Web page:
Question: "What does the Bible say about bribery / giving or receiving a bribe?"
Answer: A bribe is money, favor, or other consideration given in exchange for one’s influence against what is true, right, or just. The Bible is clear that giving or receiving a bribe is evil.
God’s Law, given to Moses for the people of Israel, forbade the taking of a bribe, “for a bribe blinds the discerning and perverts the words of the righteous” (Exodus 23:8). The same rule is repeated in Deuteronomy 16:19: “You shall not pervert justice; you shall not show partiality, nor take a bribe, for a bribe blinds the eyes of the wise and twists the words of the righteous.” The negative effects of taking a bribe are clearly outlined in these two passages. Bribery perverts justice. It is a blinding influence upon wisdom and discernment. It clouds the truth and perverts or twists the words of those who would be righteous in the sight of God.
The Law went even further in the case of a bribe involving the killing of an innocent person. A judge who takes a bribe to condemn to death an innocent person was as guilty as a paid assassin—he was to be “cursed” (Deuteronomy 27:25). There were incidents where this law against bribery was broken, to disastrous effect. The two men who testified against Naboth (1 Kings 21:4–16) and those who testified against Stephen (Acts 6:8–14) were probably bribed; in both instances, an innocent man was killed. When high officials give and receive bribes, it causes evil in a society. “The king establishes the land by justice, but he who receives bribes overthrows it” (Proverbs 29:4). Bribery is one characteristic of a corrupt society.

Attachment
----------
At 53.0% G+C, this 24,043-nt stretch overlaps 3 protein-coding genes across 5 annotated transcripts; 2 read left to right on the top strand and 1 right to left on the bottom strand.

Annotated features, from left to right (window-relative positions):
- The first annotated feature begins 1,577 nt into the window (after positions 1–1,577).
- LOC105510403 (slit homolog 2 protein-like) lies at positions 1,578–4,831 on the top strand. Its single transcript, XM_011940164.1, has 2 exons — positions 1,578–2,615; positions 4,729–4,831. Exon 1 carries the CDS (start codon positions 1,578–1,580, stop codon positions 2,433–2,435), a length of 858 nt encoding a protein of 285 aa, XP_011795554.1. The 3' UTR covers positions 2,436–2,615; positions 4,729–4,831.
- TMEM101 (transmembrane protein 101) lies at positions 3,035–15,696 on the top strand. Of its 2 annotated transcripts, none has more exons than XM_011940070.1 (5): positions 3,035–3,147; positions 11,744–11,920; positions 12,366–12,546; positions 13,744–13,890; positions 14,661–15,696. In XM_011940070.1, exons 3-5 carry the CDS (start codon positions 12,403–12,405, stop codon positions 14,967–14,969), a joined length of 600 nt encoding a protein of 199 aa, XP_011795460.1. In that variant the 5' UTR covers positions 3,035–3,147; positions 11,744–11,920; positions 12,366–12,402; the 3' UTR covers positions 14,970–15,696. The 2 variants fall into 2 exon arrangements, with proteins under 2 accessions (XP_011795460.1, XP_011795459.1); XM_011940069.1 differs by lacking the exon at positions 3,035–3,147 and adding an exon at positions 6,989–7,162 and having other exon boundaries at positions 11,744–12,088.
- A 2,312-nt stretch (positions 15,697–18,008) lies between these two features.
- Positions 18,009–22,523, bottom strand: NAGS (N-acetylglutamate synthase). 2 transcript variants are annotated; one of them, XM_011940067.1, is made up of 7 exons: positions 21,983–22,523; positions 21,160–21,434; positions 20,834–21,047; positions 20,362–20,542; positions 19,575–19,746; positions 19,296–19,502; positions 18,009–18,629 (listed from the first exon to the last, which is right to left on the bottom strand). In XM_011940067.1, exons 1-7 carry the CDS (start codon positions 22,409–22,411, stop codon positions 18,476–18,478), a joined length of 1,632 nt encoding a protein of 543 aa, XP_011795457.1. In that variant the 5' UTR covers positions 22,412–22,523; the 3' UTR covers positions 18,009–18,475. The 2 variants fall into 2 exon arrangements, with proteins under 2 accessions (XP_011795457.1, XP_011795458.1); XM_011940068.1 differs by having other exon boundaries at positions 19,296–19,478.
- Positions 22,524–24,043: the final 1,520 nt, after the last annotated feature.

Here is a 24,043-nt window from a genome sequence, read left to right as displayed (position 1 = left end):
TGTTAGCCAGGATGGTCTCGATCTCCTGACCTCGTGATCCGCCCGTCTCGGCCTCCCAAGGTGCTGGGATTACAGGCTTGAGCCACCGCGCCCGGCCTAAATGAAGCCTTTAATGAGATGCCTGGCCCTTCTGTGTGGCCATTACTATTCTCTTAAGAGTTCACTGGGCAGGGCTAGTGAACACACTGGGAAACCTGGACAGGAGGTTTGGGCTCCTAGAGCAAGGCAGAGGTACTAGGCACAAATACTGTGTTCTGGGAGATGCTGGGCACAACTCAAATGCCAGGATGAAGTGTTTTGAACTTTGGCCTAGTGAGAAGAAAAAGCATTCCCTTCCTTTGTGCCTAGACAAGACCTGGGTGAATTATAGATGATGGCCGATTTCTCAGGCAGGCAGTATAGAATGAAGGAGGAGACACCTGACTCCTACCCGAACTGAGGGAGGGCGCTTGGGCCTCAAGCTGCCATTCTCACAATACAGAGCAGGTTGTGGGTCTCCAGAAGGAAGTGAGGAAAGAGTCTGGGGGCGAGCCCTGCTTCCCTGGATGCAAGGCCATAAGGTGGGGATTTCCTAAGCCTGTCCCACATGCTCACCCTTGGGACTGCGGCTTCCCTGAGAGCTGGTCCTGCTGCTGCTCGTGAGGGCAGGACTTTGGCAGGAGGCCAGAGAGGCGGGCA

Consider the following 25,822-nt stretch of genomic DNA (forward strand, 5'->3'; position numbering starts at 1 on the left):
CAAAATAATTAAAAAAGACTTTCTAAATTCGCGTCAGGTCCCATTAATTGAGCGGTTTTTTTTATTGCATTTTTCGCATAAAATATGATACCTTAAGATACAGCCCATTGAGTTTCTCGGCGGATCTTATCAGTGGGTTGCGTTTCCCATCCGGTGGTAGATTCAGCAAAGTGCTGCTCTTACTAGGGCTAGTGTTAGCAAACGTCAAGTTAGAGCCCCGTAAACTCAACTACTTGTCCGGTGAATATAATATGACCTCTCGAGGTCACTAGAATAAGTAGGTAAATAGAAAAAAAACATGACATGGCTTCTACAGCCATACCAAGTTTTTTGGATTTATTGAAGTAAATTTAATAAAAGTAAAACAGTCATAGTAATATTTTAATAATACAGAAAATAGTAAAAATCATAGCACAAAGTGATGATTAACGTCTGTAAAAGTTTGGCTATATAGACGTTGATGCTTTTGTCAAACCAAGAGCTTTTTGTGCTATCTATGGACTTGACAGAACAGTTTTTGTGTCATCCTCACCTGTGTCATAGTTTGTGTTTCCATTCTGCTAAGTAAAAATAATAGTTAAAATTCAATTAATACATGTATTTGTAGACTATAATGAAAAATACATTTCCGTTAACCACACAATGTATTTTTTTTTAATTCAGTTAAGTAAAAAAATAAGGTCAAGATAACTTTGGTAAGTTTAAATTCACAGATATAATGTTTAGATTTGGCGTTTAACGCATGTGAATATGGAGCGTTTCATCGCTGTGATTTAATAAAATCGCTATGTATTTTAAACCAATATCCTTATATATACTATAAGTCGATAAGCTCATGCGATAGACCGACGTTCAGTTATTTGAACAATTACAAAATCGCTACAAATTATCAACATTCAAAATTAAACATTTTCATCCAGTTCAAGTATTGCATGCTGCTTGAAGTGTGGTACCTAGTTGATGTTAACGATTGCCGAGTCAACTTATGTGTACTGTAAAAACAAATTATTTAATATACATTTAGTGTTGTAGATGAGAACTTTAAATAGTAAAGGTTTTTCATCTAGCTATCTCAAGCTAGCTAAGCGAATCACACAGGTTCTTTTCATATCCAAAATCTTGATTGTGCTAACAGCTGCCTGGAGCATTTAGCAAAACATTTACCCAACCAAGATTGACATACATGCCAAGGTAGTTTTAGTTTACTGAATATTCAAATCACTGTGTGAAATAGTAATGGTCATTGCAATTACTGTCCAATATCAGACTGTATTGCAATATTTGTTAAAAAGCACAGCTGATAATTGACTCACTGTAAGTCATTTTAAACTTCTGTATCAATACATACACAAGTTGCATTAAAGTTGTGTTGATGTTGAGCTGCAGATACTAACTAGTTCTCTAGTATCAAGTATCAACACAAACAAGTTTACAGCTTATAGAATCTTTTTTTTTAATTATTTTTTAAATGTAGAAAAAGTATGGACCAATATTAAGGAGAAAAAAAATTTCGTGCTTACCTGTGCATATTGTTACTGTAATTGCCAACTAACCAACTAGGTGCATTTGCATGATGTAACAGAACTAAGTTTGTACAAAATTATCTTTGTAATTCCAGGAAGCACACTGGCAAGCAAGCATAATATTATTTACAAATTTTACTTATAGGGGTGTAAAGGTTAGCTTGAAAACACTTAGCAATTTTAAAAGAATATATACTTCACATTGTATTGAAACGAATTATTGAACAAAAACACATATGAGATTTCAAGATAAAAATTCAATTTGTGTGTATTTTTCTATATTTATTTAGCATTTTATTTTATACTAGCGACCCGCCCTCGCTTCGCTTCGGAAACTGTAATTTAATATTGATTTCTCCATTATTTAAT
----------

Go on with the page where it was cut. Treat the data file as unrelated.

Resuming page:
Isaiah prophesied against the evil of Israel when they had turned from the one true God and His laws. Isaiah likened the city of Jerusalem to an unfaithful harlot; the city was once full of justice, but it had become a place of rebellion, murder, and thievery. Her leaders were those who loved bribes and chased after the money bribery brought them (Isaiah 1:2–23). The people of Israel were not to follow the ways of evil but were to emulate God in their dealings with one another: “For the LORD your God is God of gods and Lord of lords, the great God, mighty and awesome, who shows no partiality nor takes a bribe” (Deuteronomy 10:17).
The most heinous example of a bribe in the Bible is the thirty pieces of silver that Judas received to betray the Lord Jesus. A direct result of Judas’s treachery was that Jesus was arrested and crucified. Eventually, even Judas realized that his acceptance of a bribe was evil. But when he tried to return the money to the chief priests and elders, they refused it, calling it what it was—“blood money” (Matthew 27:3–9).
Delilah was bribed to entrap Samson (Judges 16:5). Samuel’s sons disrespected their office by taking bribes (1 Samuel 8:3). The wicked Haman bribed King Ahasuerus in an attempt to destroy the Jews in Persia (Esther 3:9). Felix left Paul in prison, hoping to receive a bribe from Paul (Acts 24:26). And the soldiers charged with guarding Jesus’ tomb were bribed by the chief priests and elders to spread a lie about the disappearance of Jesus’ body (Matthew 28:12–15). In each case, those receiving the bribes cared nothing for truth or justice.